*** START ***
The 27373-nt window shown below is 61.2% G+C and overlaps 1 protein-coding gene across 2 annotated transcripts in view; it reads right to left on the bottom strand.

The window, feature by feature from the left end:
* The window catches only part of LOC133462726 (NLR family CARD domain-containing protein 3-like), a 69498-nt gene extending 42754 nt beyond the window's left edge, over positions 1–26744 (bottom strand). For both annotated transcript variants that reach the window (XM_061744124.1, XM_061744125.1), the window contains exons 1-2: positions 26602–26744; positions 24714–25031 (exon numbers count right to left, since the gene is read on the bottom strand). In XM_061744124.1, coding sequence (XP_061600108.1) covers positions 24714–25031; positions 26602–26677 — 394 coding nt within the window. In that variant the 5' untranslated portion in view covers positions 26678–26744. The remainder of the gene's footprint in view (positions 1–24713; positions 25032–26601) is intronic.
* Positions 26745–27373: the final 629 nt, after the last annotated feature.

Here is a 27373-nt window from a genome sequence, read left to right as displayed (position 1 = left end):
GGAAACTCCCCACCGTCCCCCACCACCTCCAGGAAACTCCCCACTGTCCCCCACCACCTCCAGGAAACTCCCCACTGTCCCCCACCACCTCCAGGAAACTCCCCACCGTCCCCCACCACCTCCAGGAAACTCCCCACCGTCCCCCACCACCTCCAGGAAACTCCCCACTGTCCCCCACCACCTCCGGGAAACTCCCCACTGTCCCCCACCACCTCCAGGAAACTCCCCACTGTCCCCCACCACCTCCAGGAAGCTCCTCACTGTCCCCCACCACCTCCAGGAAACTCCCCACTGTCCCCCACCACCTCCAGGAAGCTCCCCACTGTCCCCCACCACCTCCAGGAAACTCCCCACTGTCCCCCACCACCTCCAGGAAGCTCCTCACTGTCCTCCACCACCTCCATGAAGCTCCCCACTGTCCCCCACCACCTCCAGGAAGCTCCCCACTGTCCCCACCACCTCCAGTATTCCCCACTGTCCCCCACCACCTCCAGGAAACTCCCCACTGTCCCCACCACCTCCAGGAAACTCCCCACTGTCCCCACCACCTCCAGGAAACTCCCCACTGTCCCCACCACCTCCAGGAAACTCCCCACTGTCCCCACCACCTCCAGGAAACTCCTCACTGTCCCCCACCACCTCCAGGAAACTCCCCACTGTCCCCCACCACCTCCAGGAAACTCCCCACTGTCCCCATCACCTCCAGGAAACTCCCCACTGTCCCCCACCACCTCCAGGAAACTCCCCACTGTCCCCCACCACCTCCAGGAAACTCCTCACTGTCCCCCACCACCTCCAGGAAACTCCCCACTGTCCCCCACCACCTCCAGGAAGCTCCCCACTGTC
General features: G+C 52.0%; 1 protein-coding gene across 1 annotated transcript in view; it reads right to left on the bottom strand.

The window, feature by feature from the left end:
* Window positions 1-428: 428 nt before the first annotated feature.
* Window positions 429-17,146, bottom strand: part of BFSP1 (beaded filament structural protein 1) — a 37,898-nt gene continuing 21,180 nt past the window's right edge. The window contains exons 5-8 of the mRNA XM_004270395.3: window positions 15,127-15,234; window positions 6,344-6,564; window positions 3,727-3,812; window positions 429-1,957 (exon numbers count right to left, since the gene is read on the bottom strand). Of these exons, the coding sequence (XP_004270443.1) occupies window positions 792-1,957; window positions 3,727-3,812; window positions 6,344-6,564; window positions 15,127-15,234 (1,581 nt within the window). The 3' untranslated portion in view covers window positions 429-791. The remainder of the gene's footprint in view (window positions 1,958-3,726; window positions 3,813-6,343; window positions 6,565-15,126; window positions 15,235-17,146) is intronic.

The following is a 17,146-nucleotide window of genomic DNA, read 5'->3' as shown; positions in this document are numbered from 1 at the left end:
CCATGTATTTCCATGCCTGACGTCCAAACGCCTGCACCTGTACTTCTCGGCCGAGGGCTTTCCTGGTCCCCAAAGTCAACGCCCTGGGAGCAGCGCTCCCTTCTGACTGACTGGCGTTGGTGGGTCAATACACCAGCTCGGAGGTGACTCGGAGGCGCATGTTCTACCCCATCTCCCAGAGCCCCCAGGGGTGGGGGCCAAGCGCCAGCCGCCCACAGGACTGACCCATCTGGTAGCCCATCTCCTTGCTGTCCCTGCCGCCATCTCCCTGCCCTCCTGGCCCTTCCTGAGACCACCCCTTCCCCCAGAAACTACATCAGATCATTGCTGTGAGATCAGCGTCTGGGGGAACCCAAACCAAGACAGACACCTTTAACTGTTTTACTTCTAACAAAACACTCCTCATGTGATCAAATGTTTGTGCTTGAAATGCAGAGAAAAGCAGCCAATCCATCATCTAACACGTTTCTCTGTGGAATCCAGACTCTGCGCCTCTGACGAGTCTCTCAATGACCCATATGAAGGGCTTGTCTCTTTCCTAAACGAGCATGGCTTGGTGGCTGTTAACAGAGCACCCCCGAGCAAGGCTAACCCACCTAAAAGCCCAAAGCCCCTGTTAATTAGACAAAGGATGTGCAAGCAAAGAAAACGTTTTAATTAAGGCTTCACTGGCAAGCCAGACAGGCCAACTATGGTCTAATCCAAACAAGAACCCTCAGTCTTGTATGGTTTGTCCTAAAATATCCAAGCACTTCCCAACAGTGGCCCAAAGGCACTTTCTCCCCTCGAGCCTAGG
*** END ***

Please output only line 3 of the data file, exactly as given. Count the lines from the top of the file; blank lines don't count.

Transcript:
* The window catches only part of LOC133462726 (NLR family CARD domain-containing protein 3-like), a 69498-nt gene extending 42754 nt beyond the window's left edge, over positions 1–26744 (bottom strand). For both annotated transcript variants that reach the window (XM_061744124.1, XM_061744125.1), the window contains exons 1-2: positions 26602–26744; positions 24714–25031 (exon numbers count right to left, since the gene is read on the bottom strand). In XM_061744124.1, coding sequence (XP_061600108.1) covers positions 24714–25031; positions 26602–26677 — 394 coding nt within the window. In that variant the 5' untranslated portion in view covers positions 26678–26744. The remainder of the gene's footprint in view (positions 1–24713; positions 25032–26601) is intronic.